After the Opera House, we split up again. I forget where Nicole and Sarah wandered off to, but I decided to go visit the Sisi Museum in the Hofburg Palace. The Hofburg Palace used to be winter residence of the royal Habsburg dynasty who ruled the Austro-Hungarian empire. Today, it is now the official residence of the president of Austria. The whole complex houses various museums and institutions.



I’m not sure how many people are familiar with Empress Sisi. The Sisi Museum is devoted to the life of Empress Elisabeth of Austria, commonly known as “Sisi” by her family–she ruled from 1854 to 1898, her life abruptly cut short when she was assassinated.

Originally from Bavaria in Germany, Sisi was married off her to her cousin Franz Joseph I of Austria (who was originally supposed to marry her older sister but instantly became smitten with Sisi when he saw her) when she was only 16 years old. I think part of the “Sisi myth” has to do with the fact that she was tragically assassinated at the age of 60 by an Italian anarchist. She was considered to be a very beautiful woman in her time, but it seems she wasn’t cut out for the formality and rigidity that dominated court life.

Even though her husband was deeply in love with her, it doesn’t seem Sisi returned the favor. She was very shy and felt out of place living a life in the spotlight. She didn’t get along with her mother-in-law (who was also her aunt) who tried to control every aspect of her life (including raising her children, so Sisi had very little contact with them as they grew up). In order to get away from imperial life, she traveled abroad very often and spent little time at her husband’s side being the dutiful empress wife. She seemed to be a rather complicated woman and today remains an enigmatic historical figure. I wasn’t allowed to take pictures inside the museum but it was incredibly interesting–I walked away feeling like I had learned a lot about Sisi, yet she still remained a mystery.  As you can tell by these pictures, Sisi had very long hair and had a very specific beauty routine she followed to take care of it.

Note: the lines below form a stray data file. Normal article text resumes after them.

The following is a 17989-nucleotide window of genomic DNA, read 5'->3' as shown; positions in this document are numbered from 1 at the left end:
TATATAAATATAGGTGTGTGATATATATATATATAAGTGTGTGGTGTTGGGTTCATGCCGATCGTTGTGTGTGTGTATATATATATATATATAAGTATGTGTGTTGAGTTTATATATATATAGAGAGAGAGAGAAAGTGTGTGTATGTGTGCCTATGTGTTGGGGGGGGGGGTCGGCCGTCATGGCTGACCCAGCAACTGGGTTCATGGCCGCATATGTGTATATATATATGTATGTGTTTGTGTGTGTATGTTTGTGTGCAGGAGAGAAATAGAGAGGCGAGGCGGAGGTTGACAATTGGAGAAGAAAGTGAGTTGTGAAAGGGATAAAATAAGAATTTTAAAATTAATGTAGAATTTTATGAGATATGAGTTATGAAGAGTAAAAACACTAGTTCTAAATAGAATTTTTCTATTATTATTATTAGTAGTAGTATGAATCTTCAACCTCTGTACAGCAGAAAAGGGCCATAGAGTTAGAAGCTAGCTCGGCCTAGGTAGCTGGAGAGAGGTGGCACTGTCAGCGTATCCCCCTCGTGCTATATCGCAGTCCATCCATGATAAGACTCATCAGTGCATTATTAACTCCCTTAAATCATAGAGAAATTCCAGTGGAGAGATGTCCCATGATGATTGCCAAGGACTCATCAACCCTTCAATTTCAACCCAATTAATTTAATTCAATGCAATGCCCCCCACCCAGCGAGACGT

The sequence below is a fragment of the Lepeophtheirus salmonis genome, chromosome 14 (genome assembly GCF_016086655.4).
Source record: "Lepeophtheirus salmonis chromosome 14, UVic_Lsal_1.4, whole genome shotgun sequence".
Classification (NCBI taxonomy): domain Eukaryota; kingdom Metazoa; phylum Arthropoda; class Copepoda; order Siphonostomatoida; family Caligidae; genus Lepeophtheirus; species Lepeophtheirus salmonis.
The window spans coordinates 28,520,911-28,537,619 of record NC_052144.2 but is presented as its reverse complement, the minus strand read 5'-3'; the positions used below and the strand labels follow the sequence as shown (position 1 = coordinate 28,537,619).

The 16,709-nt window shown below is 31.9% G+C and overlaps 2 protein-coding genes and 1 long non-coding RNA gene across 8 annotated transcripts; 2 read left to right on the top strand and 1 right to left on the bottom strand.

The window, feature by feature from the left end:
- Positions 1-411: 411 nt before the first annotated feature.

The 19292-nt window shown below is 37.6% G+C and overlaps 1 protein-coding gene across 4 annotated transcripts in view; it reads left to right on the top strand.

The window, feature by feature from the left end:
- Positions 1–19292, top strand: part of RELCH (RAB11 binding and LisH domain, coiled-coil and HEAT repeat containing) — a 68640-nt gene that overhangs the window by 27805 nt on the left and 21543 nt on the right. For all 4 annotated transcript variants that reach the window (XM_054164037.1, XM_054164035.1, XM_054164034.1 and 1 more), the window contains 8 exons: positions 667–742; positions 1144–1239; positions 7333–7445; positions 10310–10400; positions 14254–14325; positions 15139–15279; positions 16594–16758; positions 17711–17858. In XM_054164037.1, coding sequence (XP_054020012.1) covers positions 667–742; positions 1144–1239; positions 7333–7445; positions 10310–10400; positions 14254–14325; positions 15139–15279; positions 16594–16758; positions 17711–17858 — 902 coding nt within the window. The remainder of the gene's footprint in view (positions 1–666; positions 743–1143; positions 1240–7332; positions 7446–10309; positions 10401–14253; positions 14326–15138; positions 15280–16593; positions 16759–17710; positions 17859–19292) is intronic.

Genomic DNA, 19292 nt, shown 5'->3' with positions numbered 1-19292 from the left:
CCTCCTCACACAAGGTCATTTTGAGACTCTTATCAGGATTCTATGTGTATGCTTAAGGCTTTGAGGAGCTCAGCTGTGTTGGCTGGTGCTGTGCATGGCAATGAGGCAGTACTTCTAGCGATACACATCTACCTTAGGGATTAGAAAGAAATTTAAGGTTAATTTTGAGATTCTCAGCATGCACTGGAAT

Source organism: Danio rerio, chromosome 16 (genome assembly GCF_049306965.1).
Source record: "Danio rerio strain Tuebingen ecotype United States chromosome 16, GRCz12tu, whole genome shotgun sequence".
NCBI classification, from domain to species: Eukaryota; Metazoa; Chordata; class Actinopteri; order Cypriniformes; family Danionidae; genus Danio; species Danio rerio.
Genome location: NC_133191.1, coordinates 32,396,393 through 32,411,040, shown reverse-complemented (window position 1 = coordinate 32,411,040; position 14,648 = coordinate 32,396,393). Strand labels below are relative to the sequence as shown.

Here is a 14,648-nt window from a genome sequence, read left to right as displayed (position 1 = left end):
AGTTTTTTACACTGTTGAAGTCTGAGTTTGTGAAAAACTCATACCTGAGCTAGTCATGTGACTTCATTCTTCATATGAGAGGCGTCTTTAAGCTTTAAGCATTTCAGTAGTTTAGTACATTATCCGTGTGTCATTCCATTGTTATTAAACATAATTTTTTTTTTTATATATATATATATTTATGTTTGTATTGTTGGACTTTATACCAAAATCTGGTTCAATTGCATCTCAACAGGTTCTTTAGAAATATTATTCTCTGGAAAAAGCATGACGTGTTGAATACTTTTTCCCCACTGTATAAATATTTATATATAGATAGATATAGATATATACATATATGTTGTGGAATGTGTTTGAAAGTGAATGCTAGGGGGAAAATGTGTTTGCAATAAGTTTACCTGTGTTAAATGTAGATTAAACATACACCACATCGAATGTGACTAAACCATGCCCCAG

After the Sisi Museum and seeing the royal apartments, I wandered around on the outer edge of the city center with no particular destination in mind. It was cold and rainy that afternoon and rather miserable. However I pushed on and was able to enjoy myself somehow. However, I was a little disappointed I never got to see the sun in Austria. But I suppose cold and rainy is typical spring weather? These pictures are random but they were the things I considered most interesting during my rainy afternoon walk.


Vienna City Hall


St. Ruprecht’s Church




Some interesting graffiti I came across (including a Space Invader!! Space Invader graffiti can be found all over Europe, but especially in Paris):


I ended up back at the Stephansdom to meet my friends for dinner.


And the next post will be the LAST one: day 2 in Vienna. Wow, 15 posts to get through a 9 day trip! I shudder to think how many posts I will write whenever I decide to eventually road trip across the USA.